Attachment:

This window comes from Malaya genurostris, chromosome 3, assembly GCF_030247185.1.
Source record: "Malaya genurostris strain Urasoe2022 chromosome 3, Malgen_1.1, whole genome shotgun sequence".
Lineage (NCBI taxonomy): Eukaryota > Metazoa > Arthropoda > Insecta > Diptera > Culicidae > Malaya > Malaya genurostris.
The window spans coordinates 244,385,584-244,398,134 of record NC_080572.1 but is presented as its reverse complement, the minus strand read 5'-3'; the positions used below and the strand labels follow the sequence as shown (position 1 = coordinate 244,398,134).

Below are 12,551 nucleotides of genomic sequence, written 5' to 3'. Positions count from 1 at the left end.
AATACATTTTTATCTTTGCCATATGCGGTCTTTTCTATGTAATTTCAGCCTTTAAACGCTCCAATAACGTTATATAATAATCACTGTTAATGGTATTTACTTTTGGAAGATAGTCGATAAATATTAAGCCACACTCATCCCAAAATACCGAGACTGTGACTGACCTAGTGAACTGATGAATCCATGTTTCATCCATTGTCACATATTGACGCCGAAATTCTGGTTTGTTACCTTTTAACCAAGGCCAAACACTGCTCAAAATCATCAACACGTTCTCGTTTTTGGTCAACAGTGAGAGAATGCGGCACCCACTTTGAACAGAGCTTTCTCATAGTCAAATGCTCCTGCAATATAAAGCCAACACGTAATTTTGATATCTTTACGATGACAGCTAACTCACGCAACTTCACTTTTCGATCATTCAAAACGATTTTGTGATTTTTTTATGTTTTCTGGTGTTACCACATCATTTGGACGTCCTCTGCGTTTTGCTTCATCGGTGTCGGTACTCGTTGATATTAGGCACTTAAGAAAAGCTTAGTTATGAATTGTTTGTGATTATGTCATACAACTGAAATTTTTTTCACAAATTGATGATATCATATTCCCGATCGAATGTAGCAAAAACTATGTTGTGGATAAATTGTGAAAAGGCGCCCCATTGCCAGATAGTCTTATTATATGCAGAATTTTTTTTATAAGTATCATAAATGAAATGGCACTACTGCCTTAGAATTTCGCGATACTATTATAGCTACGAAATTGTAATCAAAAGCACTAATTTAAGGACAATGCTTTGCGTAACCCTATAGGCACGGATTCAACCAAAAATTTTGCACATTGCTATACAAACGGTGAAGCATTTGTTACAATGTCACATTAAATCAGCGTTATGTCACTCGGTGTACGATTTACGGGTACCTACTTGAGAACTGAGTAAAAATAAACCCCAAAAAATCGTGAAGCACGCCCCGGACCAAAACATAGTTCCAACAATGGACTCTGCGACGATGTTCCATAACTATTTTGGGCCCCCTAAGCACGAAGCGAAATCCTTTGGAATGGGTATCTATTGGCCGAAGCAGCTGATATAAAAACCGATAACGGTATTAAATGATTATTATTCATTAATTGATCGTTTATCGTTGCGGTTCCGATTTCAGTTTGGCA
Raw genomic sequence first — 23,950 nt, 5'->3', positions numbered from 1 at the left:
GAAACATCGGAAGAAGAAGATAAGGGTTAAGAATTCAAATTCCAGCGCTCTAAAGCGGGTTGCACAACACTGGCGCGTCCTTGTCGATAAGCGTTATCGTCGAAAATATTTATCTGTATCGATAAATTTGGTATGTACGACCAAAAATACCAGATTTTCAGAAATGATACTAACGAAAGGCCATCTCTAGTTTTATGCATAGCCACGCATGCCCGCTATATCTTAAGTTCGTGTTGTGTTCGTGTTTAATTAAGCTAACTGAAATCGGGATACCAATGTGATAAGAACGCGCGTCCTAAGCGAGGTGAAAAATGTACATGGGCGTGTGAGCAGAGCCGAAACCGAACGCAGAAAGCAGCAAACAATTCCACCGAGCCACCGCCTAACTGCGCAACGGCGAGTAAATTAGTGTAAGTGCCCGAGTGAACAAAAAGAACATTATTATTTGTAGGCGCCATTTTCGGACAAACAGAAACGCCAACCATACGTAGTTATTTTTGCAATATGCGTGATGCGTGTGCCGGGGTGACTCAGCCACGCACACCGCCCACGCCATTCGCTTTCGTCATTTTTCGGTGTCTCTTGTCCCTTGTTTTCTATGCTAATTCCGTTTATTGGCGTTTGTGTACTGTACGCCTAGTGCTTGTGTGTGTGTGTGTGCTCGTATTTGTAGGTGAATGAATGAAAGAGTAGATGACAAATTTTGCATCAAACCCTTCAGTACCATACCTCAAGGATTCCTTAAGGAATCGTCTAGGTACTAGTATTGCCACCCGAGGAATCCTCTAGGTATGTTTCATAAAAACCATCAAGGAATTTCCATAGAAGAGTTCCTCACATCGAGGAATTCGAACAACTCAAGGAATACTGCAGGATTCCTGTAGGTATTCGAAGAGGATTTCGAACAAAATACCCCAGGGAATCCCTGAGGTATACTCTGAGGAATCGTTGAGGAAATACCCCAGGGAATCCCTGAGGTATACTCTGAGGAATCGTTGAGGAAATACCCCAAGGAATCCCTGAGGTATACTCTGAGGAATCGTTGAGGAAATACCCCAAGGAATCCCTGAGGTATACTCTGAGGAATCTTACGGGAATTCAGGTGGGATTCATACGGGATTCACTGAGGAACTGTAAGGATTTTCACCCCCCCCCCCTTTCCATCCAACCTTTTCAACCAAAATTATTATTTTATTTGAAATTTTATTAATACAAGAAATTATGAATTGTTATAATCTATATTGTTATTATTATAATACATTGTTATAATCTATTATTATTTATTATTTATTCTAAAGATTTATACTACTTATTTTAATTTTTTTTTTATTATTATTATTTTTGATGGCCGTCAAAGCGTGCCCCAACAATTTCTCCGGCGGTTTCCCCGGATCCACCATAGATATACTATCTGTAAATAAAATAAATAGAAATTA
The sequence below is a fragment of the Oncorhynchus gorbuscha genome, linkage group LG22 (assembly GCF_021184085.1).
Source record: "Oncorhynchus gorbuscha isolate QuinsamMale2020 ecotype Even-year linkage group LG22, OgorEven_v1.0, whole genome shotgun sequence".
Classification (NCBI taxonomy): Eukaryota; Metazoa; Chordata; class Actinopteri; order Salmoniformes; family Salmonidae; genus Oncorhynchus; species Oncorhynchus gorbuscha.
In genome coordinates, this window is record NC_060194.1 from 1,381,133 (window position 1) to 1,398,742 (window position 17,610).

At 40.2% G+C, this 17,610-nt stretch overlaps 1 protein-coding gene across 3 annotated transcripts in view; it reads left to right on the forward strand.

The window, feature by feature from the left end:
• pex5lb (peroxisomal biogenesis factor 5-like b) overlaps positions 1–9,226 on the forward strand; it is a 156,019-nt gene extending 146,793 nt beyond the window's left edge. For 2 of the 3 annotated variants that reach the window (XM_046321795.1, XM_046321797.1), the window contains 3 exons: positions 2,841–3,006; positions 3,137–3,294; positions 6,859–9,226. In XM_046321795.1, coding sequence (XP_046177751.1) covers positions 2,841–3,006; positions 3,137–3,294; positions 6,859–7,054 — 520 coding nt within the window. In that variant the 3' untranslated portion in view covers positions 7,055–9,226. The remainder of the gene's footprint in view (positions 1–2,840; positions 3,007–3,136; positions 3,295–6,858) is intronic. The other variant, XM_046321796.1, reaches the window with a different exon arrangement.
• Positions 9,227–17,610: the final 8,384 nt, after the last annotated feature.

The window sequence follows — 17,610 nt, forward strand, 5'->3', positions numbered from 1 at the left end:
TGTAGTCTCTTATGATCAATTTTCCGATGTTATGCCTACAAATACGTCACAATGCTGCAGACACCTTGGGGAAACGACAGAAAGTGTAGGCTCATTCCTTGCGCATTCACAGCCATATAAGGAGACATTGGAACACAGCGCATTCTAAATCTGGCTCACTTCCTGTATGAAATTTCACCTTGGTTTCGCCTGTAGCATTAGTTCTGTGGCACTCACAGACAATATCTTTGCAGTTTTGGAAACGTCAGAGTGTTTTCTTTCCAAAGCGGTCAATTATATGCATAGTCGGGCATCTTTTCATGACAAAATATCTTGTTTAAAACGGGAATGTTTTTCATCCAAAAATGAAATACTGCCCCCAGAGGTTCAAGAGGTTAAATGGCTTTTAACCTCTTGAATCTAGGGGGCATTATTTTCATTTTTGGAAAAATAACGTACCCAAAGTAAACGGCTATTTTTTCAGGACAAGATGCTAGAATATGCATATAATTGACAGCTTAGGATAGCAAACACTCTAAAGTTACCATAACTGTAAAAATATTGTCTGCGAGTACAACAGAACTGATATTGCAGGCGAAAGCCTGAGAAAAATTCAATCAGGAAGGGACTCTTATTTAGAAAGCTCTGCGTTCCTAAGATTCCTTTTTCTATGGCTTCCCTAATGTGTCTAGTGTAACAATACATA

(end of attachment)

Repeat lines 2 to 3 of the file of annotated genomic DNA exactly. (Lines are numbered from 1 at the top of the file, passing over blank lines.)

Source record: "Malaya genurostris strain Urasoe2022 chromosome 3, Malgen_1.1, whole genome shotgun sequence".
Lineage (NCBI taxonomy): Eukaryota > Metazoa > Arthropoda > Insecta > Diptera > Culicidae > Malaya > Malaya genurostris.